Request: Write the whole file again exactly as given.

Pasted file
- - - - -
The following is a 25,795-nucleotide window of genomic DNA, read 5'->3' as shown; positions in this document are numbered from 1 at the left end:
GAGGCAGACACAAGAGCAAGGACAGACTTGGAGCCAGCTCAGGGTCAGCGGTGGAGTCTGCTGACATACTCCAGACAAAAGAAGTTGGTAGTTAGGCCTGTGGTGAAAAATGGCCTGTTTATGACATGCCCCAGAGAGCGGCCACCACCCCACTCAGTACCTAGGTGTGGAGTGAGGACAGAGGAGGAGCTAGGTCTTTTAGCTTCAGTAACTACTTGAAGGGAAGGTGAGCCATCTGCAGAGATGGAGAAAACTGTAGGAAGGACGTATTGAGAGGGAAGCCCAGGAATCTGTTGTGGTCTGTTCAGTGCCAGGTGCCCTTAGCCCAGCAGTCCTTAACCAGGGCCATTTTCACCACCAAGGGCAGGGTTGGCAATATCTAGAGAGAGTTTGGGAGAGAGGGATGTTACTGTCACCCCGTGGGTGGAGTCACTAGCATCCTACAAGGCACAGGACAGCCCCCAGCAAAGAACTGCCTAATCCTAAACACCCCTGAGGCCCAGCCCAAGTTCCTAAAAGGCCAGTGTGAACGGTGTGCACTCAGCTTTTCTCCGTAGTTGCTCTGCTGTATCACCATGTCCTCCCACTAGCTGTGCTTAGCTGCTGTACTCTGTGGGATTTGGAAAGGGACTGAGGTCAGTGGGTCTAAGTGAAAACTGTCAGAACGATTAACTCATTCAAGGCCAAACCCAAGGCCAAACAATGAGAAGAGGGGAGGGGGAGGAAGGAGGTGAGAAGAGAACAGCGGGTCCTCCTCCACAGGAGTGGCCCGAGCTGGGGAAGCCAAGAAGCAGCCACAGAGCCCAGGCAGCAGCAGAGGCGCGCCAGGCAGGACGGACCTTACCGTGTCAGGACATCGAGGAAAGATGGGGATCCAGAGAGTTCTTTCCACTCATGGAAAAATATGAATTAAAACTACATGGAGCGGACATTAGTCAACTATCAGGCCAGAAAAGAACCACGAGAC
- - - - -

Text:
The following is a 25,795-nucleotide window of genomic DNA, read 5'->3' as shown; positions in this document are numbered from 1 at the left end:
GAGGCAGACACAAGAGCAAGGACAGACTTGGAGCCAGCTCAGGGTCAGCGGTGGAGTCTGCTGACATACTCCAGACAAAAGAAGTTGGTAGTTAGGCCTGTGGTGAAAAATGGCCTGTTTATGACATGCCCCAGAGAGCGGCCACCACCCCACTCAGTACCTAGGTGTGGAGTGAGGACAGAGGAGGAGCTAGGTCTTTTAGCTTCAGTAACTACTTGAAGGGAAGGTGAGCCATCTGCAGAGATGGAGAAAACTGTAGGAAGGACGTATTGAGAGGGAAGCCCAGGAATCTGTTGTGGTCTGTTCAGTGCCAGGTGCCCTTAGCCCAGCAGTCCTTAACCAGGGCCATTTTCACCACCAAGGGCAGGGTTGGCAATATCTAGAGAGAGTTTGGGAGAGAGGGATGTTACTGTCACCCCGTGGGTGGAGTCACTAGCATCCTACAAGGCACAGGACAGCCCCCAGCAAAGAACTGCCTAATCCTAAACACCCCTGAGGCCCAGCCCAAGTTCCTAAAAGGCCAGTGTGAACGGTGTGCACTCAGCTTTTCTCCGTAGTTGCTCTGCTGTATCACCATGTCCTCCCACTAGCTGTGCTTAGCTGCTGTACTCTGTGGGATTTGGAAAGGGACTGAGGTCAGTGGGTCTAAGTGAAAACTGTCAGAACGATTAACTCATTCAAGGCCAAACCCAAGGCCAAACAATGAGAAGAGGGGAGGGGGAGGAAGGAGGTGAGAAGAGAACAGCGGGTCCTCCTCCACAGGAGTGGCCCGAGCTGGGGAAGCCAAGAAGCAGCCACAGAGCCCAGGCAGCAGCAGAGGCGCGCCAGGCAGGACGGACCTTACCGTGTCAGGACATCGAGGAAAGATGGGGATCCAGAGAGTTCTTTCCACTCATGGAAAAATATGAATTAAAACTACATGGAGCGGACATTAGTCAACTATCAGGCCAGAAAAGAACCACGAGAC